High-Pressure Injection Injuries - Pre-test


1. The risk of amputation in high-pressure injection wounds to the hand is:

A. Less than 10%
B. Lower with injection of organic solvents
C. Lower with the adjunct use of steroids
D. Higher if infection occurs
E. Higher with injection in the finger


2. A 26 year-old male presents to the emergency room one hour following an industrial paint gun injury involving the tip of the long finger as shown in Figure 1. Examination demonstrates a 3mm entrance wound at the tip of the digit. Mild swelling of the digit, hand and distal forearm is identified. Sensation of the digit is intact with capillary refill < 3 seconds.

Figure 1.

What is the recommended treatment?


A. Admission to the hospital with elevation of the arm and intravenous antibiotics
B. Irrigation of the wound in the emergency room and discharge home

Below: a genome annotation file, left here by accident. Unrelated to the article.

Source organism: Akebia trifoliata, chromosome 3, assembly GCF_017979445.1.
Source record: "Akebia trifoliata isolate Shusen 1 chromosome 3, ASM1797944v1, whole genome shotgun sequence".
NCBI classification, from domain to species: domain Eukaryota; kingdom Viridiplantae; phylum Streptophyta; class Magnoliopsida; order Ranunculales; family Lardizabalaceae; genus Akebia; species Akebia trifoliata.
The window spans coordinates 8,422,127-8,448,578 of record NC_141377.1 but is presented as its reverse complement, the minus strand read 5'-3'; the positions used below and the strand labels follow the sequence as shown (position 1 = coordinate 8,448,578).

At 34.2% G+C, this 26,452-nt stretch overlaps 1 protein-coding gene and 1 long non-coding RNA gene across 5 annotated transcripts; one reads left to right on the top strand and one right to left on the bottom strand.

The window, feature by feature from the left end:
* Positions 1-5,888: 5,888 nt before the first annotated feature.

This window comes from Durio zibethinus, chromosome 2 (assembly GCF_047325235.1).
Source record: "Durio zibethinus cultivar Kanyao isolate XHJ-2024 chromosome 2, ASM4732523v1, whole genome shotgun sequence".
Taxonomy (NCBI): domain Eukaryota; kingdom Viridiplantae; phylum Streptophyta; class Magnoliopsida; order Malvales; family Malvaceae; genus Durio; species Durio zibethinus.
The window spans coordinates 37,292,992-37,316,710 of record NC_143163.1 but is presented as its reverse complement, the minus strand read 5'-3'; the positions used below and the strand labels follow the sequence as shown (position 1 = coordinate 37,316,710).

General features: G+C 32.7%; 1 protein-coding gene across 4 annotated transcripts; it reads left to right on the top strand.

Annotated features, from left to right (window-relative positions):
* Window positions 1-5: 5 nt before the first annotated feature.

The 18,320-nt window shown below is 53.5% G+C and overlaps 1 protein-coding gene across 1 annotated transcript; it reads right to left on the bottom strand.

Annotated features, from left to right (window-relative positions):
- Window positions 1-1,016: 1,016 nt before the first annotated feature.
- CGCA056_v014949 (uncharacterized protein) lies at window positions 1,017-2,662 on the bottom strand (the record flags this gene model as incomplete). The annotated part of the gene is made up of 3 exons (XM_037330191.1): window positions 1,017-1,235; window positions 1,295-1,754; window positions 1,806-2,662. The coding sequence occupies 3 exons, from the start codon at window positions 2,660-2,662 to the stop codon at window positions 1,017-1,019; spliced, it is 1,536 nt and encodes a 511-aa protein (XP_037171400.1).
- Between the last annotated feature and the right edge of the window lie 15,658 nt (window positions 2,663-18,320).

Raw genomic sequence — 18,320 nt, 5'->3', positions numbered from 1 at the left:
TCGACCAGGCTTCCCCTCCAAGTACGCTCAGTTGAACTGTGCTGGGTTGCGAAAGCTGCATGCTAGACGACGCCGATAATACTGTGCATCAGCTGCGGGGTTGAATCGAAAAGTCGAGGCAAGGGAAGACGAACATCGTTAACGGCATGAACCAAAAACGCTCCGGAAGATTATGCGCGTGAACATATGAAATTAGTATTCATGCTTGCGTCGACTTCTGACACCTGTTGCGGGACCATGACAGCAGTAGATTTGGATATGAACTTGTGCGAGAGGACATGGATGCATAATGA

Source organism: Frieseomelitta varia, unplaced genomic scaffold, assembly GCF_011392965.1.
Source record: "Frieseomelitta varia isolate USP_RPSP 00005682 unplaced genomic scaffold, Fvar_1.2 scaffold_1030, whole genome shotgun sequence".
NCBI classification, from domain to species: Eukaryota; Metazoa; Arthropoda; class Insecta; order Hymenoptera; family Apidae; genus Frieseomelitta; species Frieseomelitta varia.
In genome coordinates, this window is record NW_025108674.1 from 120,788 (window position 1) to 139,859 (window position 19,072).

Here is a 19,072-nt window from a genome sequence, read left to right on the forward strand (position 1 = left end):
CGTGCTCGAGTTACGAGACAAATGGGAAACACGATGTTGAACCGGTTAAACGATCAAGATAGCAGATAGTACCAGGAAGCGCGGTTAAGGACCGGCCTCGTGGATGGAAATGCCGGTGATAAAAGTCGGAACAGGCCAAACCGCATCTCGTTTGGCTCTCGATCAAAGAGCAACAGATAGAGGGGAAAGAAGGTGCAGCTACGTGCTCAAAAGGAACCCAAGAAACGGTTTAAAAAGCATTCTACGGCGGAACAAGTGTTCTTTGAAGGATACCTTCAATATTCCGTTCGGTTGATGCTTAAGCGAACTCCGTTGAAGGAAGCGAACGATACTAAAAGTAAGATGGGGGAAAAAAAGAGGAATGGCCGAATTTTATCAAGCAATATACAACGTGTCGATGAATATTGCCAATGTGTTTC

C. Exploration of the digit in the operating room with debridement and irrigation
D. Placement of the hand into a splint and instruct on local wound care
E. Initiate wet to dry dressing changes, oral antibiotics with re-evaluation within 24 hours.



Journal of Hand Surgery (British and European Volume, 2005) 30B: 6: 588–592

3. Which of the following in high-pressure injection injuries have the highest risk of amputation?

A. Hydraulic fluid
B. Grease
C. Water
D. Air
E. Organic solvents

4. The amputation rate following a high-pressure injection of organic solvents is:
A. <10%
B. 10% - 20% 
C. 20% - 30% 
D. 30% - 40% 
E. >40%

5. In a 32-year-old patient presenting 24 hours after sustaining a high-pressure injection injury (3000 psi) with a paint gun (Figures 1 and 2), the factor contributing most to morbidity is:

A. Latex paint
B. Pressure setting of 3000 psi
C. Age of the patient
D. Delay in presentation
E. Handedness